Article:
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NASA: A ‘Potentially Hazardous’ Asteroid Is Headed Our Way

NASA: A ‘Potentially Hazardous’ Asteroid Is Headed Our Way

Good news for people who didn’t make Valentine’s Day plans — you won’t have long to stew. NASA’s Center for Near-Earth Object Studies has confirmed that we’ve got a giant asteroid headed our way at 34,000 miles per hour. The asteroid (identified as 163373 (2002 PZ39) is around 3,250 feet in diameter, making it bigger than our planet’s largest manmade structure. NASA has deemed the rock a “potentially hazardous asteroid”.

“Potentially Hazardous Asteroids (PHAs) are currently defined based on parameters that measure the asteroid’s potential to make threatening close approaches to the Earth,” NASA explained in a statement.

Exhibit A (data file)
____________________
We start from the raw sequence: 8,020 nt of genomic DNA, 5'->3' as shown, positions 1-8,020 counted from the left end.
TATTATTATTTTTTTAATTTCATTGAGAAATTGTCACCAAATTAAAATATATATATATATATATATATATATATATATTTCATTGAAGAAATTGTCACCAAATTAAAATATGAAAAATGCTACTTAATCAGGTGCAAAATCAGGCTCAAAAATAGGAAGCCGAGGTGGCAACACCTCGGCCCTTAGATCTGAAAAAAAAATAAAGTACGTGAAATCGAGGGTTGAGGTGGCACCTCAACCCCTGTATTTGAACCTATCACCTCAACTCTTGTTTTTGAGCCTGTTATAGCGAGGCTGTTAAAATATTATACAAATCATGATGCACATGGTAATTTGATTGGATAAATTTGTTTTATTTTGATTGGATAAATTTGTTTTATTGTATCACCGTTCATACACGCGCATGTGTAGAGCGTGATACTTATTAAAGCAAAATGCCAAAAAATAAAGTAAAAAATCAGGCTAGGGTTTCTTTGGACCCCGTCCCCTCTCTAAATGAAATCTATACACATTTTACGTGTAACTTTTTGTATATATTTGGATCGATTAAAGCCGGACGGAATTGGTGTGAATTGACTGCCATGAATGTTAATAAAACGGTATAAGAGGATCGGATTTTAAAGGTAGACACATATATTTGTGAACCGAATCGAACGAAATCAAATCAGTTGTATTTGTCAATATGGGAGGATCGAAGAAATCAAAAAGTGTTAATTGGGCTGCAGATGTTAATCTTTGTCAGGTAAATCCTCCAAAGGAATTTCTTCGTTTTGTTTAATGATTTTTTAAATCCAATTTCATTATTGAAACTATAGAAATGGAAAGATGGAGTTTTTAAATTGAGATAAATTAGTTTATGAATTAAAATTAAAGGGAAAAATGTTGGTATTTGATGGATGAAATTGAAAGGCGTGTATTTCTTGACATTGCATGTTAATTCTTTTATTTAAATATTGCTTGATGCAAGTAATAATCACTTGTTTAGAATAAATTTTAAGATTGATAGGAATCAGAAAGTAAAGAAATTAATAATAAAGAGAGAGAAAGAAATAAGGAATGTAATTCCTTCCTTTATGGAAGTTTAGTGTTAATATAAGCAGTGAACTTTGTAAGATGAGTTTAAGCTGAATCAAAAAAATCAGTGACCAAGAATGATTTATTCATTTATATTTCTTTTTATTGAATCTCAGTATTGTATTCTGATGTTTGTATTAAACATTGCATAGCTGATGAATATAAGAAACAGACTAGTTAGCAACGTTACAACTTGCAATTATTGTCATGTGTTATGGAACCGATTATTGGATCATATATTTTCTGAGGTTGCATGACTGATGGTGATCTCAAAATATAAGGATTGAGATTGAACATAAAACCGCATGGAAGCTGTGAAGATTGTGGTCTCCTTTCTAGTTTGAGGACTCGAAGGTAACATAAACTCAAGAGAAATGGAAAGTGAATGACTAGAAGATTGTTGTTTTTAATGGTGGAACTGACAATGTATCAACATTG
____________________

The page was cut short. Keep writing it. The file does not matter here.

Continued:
The reason this particular asteroid is being considered a PHA is that its orbit does occasionally align with earth’s, meaning there’s a slender chance that, someday, our paths could intertwine. If that happened, well, things would be bad.

The IBT Times says that “the initial blast would instantly kill off millions” and then “the energy from its explosion would be enough to trigger a global nuclear winter that could last for years” which would lead to “the mass extinction of different species.” So, fun times.

Fortunately, 163373 (2002 PZ39) will probably miss us by around 3.6 million miles this time around. Not exactly close, but a hair’s breadth by the standards of outer space. It’ll come closest to earth about 6am EST on Saturday morning. Have a great weekend!

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